Negative emotions and experiences are very closely related to one’s mental state and attitude. From the emerging scientific evidence and the words of the wise, it is clear that much depends on one’s attitude. As Viktor Frankl, the Austrian psychoanalyst and Holocaust survivor of the camps of Auschwitz and Dachau, succinctly wrote, “The last of human freedoms [is] the ability to choose one’s attitude in any given set of circumstances.”*
According to the leading neuroscientist Richard Davidson, modern research has identified four mental components of well-being: resilience and the capacity to recover from adversity; positive outlook; generosity; and the ability to direct and redirect attention at will.** Methods provided within the Wheel of Mental Balance offer ways to strengthen these four elements; it links the original use of mindfulness practice in the Buddhist teachings to a larger, secular framework with the aim of progressing towards a deeper sense of purpose, mental balance, and an awakening to the beauty and magic of life.
Based on a coherent architecture, the program incorporates well-honed tools and expands the scope of the application of mindfulness to include critical and important factors of the mental world—investigation, enthusiasm, joy, tranquillity, concentration, impartiality, loving-kindness, compassion, ethics, and wisdom. It features practices from and aspects of early Buddhist meditation, Mahayana practices, and neuroscientific and psychological insights, leading to mental stability, clarity, and inner tranquillity. Practices include: shamatha, or “calm-abiding,” in which the mind is concentrated on an object; the Four Applications of Mindfulness***; the Four Immeasurables (Brahmaviharas)**** and tonglen, or “exchanging oneself with others”; and practices related to the Nature of Mind.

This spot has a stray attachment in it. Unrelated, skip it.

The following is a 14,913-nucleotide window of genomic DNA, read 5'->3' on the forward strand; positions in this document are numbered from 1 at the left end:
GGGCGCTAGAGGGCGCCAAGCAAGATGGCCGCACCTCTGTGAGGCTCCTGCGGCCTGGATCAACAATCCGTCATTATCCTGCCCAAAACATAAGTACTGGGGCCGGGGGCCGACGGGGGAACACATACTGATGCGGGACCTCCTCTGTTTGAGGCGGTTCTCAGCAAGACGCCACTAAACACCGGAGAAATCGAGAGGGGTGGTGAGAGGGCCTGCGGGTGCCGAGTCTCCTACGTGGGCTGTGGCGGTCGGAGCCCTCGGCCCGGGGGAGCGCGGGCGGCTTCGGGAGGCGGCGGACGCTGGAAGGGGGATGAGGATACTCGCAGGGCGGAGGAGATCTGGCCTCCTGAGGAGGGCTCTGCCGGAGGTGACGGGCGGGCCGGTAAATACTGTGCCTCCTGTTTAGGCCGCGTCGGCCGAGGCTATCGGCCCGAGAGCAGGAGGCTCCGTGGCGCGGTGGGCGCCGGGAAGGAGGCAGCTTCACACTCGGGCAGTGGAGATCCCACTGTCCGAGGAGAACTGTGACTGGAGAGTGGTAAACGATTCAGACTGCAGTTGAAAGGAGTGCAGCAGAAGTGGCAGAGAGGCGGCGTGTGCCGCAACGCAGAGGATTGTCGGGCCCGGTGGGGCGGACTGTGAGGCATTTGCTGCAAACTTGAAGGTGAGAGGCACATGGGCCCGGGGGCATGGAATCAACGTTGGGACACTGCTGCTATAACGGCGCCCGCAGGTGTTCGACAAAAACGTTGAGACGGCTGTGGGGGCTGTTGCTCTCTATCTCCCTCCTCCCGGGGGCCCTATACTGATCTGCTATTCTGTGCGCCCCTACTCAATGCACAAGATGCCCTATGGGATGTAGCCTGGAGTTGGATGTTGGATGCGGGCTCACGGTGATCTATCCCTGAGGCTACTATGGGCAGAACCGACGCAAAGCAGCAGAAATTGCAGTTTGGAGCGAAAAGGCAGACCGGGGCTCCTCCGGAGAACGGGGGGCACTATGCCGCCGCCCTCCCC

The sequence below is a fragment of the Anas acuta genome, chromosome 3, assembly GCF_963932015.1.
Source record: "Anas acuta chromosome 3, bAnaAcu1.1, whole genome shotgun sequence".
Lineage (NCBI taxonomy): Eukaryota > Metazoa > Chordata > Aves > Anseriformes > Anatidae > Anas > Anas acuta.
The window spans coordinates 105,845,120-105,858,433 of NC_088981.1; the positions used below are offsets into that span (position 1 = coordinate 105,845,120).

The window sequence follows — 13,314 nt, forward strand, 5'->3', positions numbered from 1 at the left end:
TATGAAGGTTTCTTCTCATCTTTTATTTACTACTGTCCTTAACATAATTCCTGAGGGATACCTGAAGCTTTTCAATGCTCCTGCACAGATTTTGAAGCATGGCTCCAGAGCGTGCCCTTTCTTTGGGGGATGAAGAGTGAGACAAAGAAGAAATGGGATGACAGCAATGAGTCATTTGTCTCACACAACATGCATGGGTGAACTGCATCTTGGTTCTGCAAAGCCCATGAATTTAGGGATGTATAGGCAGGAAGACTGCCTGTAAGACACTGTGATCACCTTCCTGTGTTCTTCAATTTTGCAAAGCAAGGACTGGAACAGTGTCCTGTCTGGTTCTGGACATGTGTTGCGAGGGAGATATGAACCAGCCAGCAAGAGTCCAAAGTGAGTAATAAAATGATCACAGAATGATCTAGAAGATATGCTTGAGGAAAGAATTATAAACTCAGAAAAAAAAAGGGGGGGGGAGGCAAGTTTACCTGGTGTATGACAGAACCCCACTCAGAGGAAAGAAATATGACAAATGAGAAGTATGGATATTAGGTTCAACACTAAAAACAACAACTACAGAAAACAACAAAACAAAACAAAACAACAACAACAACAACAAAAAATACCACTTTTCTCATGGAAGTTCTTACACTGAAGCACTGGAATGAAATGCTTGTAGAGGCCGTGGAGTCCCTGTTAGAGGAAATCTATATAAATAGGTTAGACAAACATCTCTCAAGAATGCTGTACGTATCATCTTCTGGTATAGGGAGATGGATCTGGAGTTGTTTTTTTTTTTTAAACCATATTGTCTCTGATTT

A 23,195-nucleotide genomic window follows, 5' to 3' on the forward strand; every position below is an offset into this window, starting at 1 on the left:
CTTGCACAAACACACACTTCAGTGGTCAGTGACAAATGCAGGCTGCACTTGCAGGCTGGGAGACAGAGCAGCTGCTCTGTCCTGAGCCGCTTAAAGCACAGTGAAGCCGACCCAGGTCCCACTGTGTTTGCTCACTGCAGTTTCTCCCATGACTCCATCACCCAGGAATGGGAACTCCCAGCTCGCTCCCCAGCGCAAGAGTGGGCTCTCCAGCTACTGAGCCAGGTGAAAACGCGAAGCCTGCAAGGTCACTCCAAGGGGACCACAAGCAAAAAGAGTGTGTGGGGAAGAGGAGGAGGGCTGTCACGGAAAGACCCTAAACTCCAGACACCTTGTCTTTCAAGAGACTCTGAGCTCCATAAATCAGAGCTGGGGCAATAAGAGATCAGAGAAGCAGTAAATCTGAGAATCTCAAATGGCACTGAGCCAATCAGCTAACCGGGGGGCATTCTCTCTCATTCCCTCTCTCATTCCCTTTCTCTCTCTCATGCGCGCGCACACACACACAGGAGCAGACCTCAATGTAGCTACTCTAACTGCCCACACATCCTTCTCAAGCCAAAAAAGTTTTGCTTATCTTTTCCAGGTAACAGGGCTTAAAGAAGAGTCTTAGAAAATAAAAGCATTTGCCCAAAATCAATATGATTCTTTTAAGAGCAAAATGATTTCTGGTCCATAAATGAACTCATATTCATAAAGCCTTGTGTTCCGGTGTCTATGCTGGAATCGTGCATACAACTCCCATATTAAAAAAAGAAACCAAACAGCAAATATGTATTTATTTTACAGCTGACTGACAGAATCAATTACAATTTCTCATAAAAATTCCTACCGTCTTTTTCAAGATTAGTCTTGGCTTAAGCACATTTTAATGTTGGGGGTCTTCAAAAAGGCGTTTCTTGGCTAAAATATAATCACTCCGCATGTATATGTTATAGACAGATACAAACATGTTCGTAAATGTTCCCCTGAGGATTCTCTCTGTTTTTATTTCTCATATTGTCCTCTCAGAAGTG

The whole program is designed around three central domains of psychology: conation, cognition, and affection. From a Buddhist perspective, it can be said that for mental flourishing, three dimensions of one’s mental life and activity need to work in balance: attention, perception and knowledge, and feelings. In order to foster mental balance, each of these three areas needs to be explored, understood, and developed. The program is structured so that it addresses each domain with separate exercises, helping us to realize when our mental process is out of equilibrium and guiding us towards balance.
The Wheel’s spokes are the above-mentioned factors of the mental world (investigation, enthusiasm, and so on), and these are centered around the hub of mental stability and clarity. These different factors (spokes) of the mental world are, for obvious reasons, taught and introduced in sequence. However, one should not think that these positive qualities are inseparable; by practicing each aspect separately, it will become evident how these mutually beneficial factors of the mental world are cultivated.
If we aspire to a fulfilling mental life, we cannot disregard these three dimensions. Accordingly, if we wish to balance our mind, we need to understand all of these mental qualities and their interdependence. When the mental dynamics are understood experientially, and not just theoretically, the seeds for positive qualities such as loving-kindness and compassion can be properly planted, nurtured, and matured.